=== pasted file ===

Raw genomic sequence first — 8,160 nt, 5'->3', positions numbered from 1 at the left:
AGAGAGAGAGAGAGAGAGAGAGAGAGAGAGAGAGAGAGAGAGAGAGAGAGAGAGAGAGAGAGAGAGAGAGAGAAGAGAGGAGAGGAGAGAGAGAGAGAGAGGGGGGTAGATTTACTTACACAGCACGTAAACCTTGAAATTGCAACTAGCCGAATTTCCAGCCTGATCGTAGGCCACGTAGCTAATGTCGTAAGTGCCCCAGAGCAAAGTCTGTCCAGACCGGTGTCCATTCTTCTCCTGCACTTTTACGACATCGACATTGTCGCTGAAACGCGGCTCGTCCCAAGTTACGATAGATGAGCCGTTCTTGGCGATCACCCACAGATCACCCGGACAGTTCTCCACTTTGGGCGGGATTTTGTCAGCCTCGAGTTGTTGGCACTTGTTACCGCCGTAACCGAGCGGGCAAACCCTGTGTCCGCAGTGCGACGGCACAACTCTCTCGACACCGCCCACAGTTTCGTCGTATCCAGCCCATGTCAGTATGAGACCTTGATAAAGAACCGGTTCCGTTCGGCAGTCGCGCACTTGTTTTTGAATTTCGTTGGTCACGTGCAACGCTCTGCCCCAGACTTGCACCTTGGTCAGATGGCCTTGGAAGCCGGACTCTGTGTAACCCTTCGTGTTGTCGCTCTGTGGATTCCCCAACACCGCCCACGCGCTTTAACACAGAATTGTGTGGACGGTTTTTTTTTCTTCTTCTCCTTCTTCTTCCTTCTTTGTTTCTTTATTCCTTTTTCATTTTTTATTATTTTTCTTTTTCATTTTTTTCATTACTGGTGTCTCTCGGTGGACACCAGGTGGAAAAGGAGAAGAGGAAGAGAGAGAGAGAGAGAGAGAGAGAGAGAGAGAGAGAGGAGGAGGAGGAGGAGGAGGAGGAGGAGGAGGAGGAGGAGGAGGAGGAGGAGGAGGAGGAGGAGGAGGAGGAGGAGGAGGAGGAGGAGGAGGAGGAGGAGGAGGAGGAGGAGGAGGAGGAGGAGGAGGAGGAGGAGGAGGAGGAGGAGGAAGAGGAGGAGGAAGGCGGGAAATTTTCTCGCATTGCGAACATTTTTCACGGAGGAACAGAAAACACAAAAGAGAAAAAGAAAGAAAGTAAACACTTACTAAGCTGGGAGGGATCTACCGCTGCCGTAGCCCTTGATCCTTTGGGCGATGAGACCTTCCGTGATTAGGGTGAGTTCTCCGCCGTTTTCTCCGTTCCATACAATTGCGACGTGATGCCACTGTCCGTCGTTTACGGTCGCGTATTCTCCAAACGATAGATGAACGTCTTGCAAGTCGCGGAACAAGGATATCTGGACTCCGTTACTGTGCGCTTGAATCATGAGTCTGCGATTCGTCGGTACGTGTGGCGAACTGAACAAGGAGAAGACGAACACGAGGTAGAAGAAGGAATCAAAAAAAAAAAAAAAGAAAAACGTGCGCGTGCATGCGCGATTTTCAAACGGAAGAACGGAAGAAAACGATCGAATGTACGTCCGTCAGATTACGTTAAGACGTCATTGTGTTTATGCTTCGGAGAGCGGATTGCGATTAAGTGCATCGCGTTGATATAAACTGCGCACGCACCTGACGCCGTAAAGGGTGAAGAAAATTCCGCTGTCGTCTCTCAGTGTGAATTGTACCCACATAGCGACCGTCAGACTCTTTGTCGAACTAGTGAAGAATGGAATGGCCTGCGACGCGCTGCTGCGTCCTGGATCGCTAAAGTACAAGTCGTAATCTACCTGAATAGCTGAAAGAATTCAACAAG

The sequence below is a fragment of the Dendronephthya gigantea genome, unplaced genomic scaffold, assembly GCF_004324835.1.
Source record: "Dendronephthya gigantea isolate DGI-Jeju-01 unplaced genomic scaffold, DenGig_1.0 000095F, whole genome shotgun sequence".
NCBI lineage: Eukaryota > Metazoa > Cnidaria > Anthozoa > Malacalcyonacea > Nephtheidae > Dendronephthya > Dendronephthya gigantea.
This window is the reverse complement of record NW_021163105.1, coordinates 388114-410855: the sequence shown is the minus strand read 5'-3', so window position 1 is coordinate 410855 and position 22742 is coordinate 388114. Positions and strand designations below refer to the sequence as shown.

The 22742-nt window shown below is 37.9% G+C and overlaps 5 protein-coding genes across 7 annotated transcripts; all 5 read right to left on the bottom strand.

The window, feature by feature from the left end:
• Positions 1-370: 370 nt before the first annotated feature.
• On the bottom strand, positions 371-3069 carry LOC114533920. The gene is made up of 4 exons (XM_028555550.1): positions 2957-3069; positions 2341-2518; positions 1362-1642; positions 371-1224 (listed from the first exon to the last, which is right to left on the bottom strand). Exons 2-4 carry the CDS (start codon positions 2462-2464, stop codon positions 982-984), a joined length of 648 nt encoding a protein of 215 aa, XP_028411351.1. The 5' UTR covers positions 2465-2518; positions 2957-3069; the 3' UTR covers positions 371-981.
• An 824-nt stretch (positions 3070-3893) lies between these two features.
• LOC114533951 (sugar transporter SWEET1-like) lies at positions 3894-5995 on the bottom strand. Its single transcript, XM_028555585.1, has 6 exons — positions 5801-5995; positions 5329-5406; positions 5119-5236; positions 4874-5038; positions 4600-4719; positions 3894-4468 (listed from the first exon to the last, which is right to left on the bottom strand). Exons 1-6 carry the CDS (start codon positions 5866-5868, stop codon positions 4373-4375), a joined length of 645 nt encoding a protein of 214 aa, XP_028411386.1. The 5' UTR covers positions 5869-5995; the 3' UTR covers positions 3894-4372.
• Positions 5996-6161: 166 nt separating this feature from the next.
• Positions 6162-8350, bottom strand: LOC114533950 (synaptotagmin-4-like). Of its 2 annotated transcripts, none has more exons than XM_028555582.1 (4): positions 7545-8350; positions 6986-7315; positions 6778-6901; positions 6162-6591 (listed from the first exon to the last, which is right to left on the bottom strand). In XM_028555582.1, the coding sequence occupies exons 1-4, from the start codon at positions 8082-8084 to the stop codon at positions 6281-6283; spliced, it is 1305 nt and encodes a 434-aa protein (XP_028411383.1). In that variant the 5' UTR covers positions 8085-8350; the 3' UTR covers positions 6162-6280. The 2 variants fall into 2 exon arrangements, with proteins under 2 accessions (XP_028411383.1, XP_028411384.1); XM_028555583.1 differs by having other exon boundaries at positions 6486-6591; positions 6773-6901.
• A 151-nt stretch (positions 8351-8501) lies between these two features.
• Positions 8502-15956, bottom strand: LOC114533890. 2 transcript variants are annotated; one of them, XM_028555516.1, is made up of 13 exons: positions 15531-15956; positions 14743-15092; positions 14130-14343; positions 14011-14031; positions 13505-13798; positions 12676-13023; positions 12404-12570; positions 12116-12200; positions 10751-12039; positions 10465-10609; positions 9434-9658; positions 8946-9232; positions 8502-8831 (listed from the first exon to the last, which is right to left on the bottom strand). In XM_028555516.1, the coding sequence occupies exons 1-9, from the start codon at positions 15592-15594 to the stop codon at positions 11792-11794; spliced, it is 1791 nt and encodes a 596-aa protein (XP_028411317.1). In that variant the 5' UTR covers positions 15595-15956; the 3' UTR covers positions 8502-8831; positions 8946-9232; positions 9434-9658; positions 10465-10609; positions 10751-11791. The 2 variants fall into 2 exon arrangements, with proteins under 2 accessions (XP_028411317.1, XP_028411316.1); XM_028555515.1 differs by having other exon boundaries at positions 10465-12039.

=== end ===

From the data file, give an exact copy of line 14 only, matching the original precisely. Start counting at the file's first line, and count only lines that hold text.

• Positions 6162-8350, bottom strand: LOC114533950 (synaptotagmin-4-like). Of its 2 annotated transcripts, none has more exons than XM_028555582.1 (4): positions 7545-8350; positions 6986-7315; positions 6778-6901; positions 6162-6591 (listed from the first exon to the last, which is right to left on the bottom strand). In XM_028555582.1, the coding sequence occupies exons 1-4, from the start codon at positions 8082-8084 to the stop codon at positions 6281-6283; spliced, it is 1305 nt and encodes a 434-aa protein (XP_028411383.1). In that variant the 5' UTR covers positions 8085-8350; the 3' UTR covers positions 6162-6280. The 2 variants fall into 2 exon arrangements, with proteins under 2 accessions (XP_028411383.1, XP_028411384.1); XM_028555583.1 differs by having other exon boundaries at positions 6486-6591; positions 6773-6901.